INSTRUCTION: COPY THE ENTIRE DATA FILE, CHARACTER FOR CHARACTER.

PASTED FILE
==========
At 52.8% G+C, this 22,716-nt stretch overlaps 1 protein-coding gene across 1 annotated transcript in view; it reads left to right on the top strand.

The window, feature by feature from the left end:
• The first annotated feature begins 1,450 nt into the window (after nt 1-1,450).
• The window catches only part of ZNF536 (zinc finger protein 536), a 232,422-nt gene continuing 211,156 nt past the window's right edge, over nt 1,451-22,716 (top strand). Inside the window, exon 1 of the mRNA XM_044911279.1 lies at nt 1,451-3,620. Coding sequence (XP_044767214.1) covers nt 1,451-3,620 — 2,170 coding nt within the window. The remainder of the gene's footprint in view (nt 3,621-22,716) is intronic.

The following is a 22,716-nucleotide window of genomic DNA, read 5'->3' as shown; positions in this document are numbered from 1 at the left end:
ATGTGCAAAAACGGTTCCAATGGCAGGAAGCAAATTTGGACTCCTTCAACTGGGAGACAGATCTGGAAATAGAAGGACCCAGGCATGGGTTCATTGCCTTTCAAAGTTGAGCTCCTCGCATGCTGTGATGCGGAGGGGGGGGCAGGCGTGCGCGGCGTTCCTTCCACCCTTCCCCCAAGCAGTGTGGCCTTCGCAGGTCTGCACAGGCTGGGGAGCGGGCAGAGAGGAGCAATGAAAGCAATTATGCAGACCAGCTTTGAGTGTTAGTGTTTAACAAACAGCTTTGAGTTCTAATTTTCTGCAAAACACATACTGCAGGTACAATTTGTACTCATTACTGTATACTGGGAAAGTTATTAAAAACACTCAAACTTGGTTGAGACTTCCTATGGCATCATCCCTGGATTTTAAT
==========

At 52.8% G+C, this 22,716-nt stretch overlaps 1 protein-coding gene across 1 annotated transcript in view; it reads left to right on the top strand.

The window, feature by feature from the left end:
• The first annotated feature begins 1,450 nt into the window (after nt 1-1,450).
• The window catches only part of ZNF536 (zinc finger protein 536), a 232,422-nt gene continuing 211,156 nt past the window's right edge, over nt 1,451-22,716 (top strand). Inside the window, exon 1 of the mRNA XM_044911279.1 lies at nt 1,451-3,620. Coding sequence (XP_044767214.1) covers nt 1,451-3,620 — 2,170 coding nt within the window. The remainder of the gene's footprint in view (nt 3,621-22,716) is intronic.

The following is a 22,716-nucleotide window of genomic DNA, read 5'->3' as shown; positions in this document are numbered from 1 at the left end:
ATGTGCAAAAACGGTTCCAATGGCAGGAAGCAAATTTGGACTCCTTCAACTGGGAGACAGATCTGGAAATAGAAGGACCCAGGCATGGGTTCATTGCCTTTCAAAGTTGAGCTCCTCGCATGCTGTGATGCGGAGGGGGGGGCAGGCGTGCGCGGCGTTCCTTCCACCCTTCCCCCAAGCAGTGTGGCCTTCGCAGGTCTGCACAGGCTGGGGAGCGGGCAGAGAGGAGCAATGAAAGCAATTATGCAGACCAGCTTTGAGTGTTAGTGTTTAACAAACAGCTTTGAGTTCTAATTTTCTGCAAAACACATACTGCAGGTACAATTTGTACTCATTACTGTATACTGGGAAAGTTATTAAAAACACTCAAACTTGGTTGAGACTTCCTATGGCATCATCCCTGGATTTTAAT